Hypotonia is more of a symptom rather than an ailment. It is the loss of muscle that can occur due to a number of underlying problems like neurological and non-neurological issues. In case of neurological issues, the patient’s nerves or the nervous system may be affected. In most of the cases it leads to loss of muscle. Hypotonia can be of two types – Central Hypotonia and Peripheral Hypotonia.

Central Hypotonia occurs when the signals from the muscle get disrupted to the brain or spinal cord level, whereas in case of peripheral Hypotonia, there is a damage to the nerves between the muscle and the spinal cord.


What conditions lead to peripheral Hypotonia?

The non-neurological conditions that can lead to Peripheral Hypotonia are listed below:

Down’s Syndrome: This is a genetic birth defect that prevents the normal growth of the body and affects one’s hearing capabilities.

Prader-Willi Syndrome: It is a rare symptom which is genetic in nature. Common symptoms include permanent hunger, slow growth and difficulties in learning.

Tay-Sachs’ Disease: One of the most fatal genetic disorders, it can affect the nervous system and bring about progressive damage. However, it is a rare disorder.

Congenital Hypothyroidism: A child is born with an under developed thyroid gland. This in the long run affects the child’s growth and well being.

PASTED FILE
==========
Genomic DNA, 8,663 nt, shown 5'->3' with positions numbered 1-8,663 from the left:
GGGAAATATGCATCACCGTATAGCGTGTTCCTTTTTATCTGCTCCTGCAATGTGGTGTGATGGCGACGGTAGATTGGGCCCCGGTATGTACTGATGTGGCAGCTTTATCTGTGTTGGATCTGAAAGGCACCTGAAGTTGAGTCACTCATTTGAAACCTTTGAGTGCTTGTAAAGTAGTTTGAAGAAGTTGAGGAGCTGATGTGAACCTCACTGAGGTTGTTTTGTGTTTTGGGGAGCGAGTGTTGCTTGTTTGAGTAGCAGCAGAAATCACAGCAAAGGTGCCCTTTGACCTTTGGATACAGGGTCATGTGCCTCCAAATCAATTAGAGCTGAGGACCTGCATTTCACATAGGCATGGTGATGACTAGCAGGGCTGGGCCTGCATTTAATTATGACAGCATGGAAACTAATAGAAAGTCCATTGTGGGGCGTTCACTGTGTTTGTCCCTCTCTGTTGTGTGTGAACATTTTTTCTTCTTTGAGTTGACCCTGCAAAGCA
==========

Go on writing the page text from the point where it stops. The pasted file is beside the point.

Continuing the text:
Marfan Syndrome & Ehlers Danlos Syndrome: A genetic disorder that affects the connective tissues that support and provide structure to the organs and other tissues.

Connective tissue disorders: Collagen that provides support and strength to the body’s tissues gets affected in this condition.

Premature birth: If a baby is born prior to the completion of 37 weeks of pregnancy, the baby might suffer from poor or damaged muscle growth.

What conditions lead to Central Hypotonia?

The neurological conditions that can lead to Central Hypotonia are listed below:

Cerebral Palsy: When a child at birth suffers from neurological problems it can affect the child’s co-ordination and movement leading to cerebral palsy.

Spinal cord or brain injury: This includes bleeding in the brain tissues.

Serious infections: one might experience serious infections that can prove to be fatal in the long-run. Common types include meningitis and encephalitis.

Can Hypotonia occur in the later stages of one’s life?

Although Hypotonia occurs in the initial stages of one’s life, but certain cases have been registered where the child suffered from Hypotonia when he became an adult. These are far and few cases in between. The above mentioned causes can lead to this condition, later in one’s life, but there are some other causes too, which are discussed below:

Multiple Sclerosis: In this condition, the myelin that covers the nerve fibres is often damaged, and thus interfere with the ability of the nerves to transfer electrical signals from the brain to the other parts of the body including spinal cord.

Motor Neuron Disease: In this situation, there is a progressive damage to the motor nerves which in turn affects the growth of the muscles.

All the above mentioned conditions affect mobility, coordination and balance. The moment you notice any one or more of the above mentioned symptoms, visit a doctor immediately. It is important to visit a registered medical practitioner and seek medical advice. Visiting a specialist like a neurologist who deals with neurological & neuro-muscular conditions is the best bet. Several tests will be carried out to find out the root cause of this condition.